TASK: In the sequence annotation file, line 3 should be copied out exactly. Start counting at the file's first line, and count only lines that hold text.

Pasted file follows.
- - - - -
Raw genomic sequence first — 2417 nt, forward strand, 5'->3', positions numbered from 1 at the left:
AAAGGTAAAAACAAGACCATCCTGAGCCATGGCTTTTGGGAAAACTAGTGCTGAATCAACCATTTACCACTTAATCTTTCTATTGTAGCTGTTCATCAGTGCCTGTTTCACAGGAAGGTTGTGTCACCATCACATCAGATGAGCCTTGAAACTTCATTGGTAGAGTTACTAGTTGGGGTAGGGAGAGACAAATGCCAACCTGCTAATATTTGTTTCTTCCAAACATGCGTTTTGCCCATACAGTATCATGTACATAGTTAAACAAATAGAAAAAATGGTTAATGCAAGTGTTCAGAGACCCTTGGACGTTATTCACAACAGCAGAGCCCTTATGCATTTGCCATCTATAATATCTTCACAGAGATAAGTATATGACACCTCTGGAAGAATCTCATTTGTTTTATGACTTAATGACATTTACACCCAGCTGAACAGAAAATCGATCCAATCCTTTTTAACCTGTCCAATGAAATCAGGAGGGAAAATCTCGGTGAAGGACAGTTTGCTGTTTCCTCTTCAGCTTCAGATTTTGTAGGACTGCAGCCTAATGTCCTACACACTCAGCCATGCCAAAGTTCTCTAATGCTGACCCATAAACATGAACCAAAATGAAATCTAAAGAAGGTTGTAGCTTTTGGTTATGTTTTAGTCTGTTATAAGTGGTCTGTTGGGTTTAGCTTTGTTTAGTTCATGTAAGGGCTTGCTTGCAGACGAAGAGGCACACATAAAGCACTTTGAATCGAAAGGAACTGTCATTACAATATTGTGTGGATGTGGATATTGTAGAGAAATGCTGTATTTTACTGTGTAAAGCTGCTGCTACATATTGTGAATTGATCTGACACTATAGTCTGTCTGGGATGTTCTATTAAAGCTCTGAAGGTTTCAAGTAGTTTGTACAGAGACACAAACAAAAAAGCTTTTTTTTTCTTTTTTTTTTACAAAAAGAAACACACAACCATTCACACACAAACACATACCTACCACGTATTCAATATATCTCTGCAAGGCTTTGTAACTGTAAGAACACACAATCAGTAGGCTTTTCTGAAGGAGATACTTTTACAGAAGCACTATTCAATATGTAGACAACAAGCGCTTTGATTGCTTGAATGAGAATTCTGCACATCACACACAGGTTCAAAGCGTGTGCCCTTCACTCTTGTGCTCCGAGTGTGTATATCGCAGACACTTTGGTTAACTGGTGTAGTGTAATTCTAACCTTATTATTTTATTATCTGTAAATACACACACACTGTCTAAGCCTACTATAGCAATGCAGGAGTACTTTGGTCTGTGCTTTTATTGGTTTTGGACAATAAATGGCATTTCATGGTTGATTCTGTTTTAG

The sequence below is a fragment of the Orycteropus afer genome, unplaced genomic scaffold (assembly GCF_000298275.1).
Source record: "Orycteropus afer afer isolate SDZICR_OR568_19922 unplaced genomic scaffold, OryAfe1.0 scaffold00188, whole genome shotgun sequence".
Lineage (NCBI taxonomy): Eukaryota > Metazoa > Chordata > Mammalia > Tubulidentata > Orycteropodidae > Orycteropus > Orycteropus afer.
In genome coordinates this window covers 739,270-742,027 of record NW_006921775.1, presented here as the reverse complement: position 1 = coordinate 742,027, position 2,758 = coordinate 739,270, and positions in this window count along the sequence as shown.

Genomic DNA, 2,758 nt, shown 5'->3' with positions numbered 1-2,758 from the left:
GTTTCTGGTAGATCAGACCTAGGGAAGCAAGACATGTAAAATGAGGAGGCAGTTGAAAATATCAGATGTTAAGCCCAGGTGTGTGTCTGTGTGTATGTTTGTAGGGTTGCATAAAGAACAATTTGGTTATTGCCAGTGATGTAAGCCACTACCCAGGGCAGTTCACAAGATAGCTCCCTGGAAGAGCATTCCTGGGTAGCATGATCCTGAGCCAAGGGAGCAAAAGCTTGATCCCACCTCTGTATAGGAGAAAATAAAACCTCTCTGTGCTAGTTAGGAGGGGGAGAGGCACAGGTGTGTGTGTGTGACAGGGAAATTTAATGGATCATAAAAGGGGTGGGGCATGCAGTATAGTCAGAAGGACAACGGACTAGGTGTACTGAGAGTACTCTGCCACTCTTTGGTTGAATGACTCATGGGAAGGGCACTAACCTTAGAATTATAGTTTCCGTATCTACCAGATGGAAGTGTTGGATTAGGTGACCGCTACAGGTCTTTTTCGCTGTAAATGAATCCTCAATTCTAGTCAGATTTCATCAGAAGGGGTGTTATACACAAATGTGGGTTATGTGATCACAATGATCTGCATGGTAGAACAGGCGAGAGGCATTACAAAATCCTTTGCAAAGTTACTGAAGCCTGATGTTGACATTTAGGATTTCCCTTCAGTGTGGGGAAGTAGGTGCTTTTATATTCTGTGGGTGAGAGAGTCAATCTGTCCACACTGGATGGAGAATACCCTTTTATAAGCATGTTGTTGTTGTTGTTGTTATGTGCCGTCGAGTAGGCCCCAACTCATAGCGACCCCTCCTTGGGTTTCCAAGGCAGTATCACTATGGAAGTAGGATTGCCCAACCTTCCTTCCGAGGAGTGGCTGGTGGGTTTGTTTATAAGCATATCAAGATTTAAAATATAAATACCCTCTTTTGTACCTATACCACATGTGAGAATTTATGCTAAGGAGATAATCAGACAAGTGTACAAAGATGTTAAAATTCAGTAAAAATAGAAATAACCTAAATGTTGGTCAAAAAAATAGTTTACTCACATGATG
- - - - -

The sequence below is a fragment of the Orycteropus afer genome, unplaced genomic scaffold (assembly GCF_000298275.1).